You guys know you don't even have to subscribe to try OnLive. They have a whole bunch of timed demos you can try for free to see if the service is to your liking and works for your connection. I tried it a couple months ago but my connection was just a tad too slow. I personally think it's a promising idea. You're telling me you wouldn't like to be able to buy a light crappy little netbook and be able to play all your games on it where ever, when ever you want (you know as long as you're in range of internet). If you travel alot I could see it being a very nice thing to have.

Yeah exactly. Playing from my netbook while on the road? Sounds great. Now, I wouldn't play The Witcher 2 for the first time this way, but whether you like it or not, cloud-gaming is going to be a big part of our gaming future. Hell, it already is, with google and Facebook games.

jtr7
8th Jul 2011, 08:23
Yes, and some of us are getting left on the outside of your gated community, cut off from great gaming, and are naturally not happy about it. What the hell? The smugness, nose-thumbing, and gloating over it is vile.

And since when can a person just go and buy "a light crappy little netbook" that is "able to play all your games on it" without it being lucky or requiring a techie, let alone "where ever, when ever you want"? BS. The requirements for making those statements true are too beyond the average consumer.

II J0SePh X II
8th Jul 2011, 10:32
For those in Europe who can't get OnLive yet, there are demos of Mass Effect 2 and Dead Space 2 available at Gaikai:

The ME2 demo appears as a pop-up here

http://www.gaikai.com/

And the DS2 demo appears after a short paranoia-free survey on gaming preferences here:

https://www.surveymonkey.com/s/MJLXPQ5

I imagine most people reading this will have high-end PCs, so it won't have the same impact as it did with me playing them on my mum's budget laptop and getting a really good experience.

[FGS]Shadowrunner
8th Jul 2011, 11:28
Yeah exactly. Playing from my netbook while on the road? Sounds great. Now, I wouldn't play The Witcher 2 for the first time this way, but whether you like it or not, cloud-gaming is going to be a big part of our gaming future. Hell, it already is, with google and Facebook games.

I'm thinking of all those people in Canada on 56k and all those students, graduates, first-time jobbers who don't have the net at home, but love games. There are people who could afford the game, but not the deposit an internet company might require, if they're living in rented accomodation with a bad history etc. I would think that amounts to hundreds of thousands of people around the world, who might not so easily get the internet on a regular and consistent basis. I know people who work, yet have trouble renting the internet and they are all mostly 18-25.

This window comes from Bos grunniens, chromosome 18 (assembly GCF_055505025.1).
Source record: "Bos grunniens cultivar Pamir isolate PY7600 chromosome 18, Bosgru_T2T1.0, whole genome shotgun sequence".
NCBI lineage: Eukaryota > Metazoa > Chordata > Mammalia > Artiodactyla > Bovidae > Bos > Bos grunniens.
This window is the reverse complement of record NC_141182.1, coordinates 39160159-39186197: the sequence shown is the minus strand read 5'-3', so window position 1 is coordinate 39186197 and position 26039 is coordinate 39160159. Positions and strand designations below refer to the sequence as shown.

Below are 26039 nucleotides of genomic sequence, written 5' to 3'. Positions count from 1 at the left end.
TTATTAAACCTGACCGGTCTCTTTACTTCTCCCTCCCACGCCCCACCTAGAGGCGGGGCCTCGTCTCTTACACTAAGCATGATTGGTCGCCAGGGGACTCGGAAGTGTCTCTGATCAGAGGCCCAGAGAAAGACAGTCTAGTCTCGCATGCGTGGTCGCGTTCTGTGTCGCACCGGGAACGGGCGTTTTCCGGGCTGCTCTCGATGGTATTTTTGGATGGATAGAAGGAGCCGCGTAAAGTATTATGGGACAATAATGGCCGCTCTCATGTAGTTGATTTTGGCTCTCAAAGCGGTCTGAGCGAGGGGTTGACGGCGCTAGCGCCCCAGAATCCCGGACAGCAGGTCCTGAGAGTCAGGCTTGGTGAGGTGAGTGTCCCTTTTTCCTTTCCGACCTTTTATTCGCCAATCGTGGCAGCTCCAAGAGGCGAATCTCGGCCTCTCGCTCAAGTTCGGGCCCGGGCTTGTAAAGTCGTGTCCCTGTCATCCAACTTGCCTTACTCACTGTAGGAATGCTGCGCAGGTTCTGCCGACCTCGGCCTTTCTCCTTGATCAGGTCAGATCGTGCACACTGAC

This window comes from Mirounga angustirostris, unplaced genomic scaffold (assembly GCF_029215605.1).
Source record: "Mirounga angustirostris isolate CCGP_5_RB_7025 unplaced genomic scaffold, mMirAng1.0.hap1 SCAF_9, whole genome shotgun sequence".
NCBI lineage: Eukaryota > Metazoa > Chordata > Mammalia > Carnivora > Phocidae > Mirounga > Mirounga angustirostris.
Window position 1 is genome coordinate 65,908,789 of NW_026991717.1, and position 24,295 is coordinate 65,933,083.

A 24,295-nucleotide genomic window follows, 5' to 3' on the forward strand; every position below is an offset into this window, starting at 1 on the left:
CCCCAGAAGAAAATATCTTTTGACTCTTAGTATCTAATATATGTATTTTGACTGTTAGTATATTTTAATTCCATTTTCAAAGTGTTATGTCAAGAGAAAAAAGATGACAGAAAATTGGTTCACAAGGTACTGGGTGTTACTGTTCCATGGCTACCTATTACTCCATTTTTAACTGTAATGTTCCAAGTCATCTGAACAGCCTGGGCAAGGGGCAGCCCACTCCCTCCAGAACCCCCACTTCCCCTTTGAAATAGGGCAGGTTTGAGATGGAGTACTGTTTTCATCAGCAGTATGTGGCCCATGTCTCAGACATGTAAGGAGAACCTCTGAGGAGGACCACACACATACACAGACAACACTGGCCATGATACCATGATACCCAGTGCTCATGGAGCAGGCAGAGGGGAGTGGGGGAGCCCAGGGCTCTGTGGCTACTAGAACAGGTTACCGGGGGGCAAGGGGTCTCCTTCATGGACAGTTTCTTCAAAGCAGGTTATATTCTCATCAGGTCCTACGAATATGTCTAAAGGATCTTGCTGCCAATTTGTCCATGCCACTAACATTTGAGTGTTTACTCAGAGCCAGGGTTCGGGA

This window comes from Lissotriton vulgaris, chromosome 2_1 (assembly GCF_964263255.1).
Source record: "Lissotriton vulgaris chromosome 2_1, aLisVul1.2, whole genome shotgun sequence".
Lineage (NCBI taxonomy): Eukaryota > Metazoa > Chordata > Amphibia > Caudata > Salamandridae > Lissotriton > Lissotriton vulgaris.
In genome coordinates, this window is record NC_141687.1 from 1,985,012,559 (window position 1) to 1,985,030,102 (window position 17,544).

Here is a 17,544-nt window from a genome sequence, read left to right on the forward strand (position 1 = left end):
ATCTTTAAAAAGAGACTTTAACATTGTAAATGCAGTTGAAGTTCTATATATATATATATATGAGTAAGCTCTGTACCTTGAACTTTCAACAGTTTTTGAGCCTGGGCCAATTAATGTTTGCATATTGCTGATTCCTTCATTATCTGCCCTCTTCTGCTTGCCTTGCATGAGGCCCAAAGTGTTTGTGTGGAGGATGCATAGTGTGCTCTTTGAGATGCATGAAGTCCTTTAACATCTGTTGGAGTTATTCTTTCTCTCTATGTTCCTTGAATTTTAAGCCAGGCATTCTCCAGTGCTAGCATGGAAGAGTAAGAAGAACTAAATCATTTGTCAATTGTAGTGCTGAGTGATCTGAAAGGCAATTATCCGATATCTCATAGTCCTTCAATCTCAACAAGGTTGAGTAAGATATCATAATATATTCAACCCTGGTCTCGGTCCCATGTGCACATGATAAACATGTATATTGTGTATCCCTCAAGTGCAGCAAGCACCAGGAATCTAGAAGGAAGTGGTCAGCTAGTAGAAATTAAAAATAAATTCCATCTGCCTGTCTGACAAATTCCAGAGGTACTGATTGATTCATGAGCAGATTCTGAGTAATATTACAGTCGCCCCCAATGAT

I can see it works really well with phones and the convenience of it means there will always be people to pay, but making a SP game rely on the internet is surely unnecessary, other than to suit the publisher it seems.

Coyotegrey
8th Jul 2011, 14:41
You're misunderstanding what I said. I never implied OnLive and cloudgaming is the be-all end-all for gaming. It's one way to experience videogames, and it's going to be a much larger part of this industry in the coming years. Remember, North America is very far behind other modern civilizations in terms of bandwidth speed. Our current speeds are just a hurdle we'll eventually overcome. It's only a matter of time.

This discussion reminds me of when Steam started doing digital distro. Message boards blew up, with people saying they only wanted physical copies, and they wouldn't purchase a digital-only copy. Well, we know what happened there...

Also, I'm totally a fan of the games as a service concept. I don't care so much about owning a product as experiencing it, as long as the content creator gets rewarded appropriately (i.e. not pirating).

Ashpolt
8th Jul 2011, 14:56
Also, I'm totally a fan of the games as a service concept. I don't care so much about owning a product as experiencing it, as long as the content creator gets rewarded appropriately (i.e. not pirating).

But owning a product and experiencing it aren't mutually exclusive: if you own it, you can play it as many times as you want, for as long as you want, even years down the line when the company who made it has bitten the dust. What conceivable advantage does the "games as a service" model have to the consumer over "games as a product"?

As for OnLive: got to admit, I haven't tried it yet (even if I wanted to, it's not available in Europe yet) but the idea doesn't appeal to me. Even the best encoded videos of pre-recorded material show artifacting and have a noticeable lack of depth compared to 3D content being rendered locally, so even if we could completely eliminate the lag issue - which, despite OnLive's best claims, I hear they haven't entirely done - and the possibility of lost / interrupted connections mid-game, etc, you're still left with something which, to anything other than the most casual observer, looks inferior. Plus, my monitor is 2560 x 1440, what the hell kind of net connection am I going to need to satisfactorily stream video at that resolution? :rasp: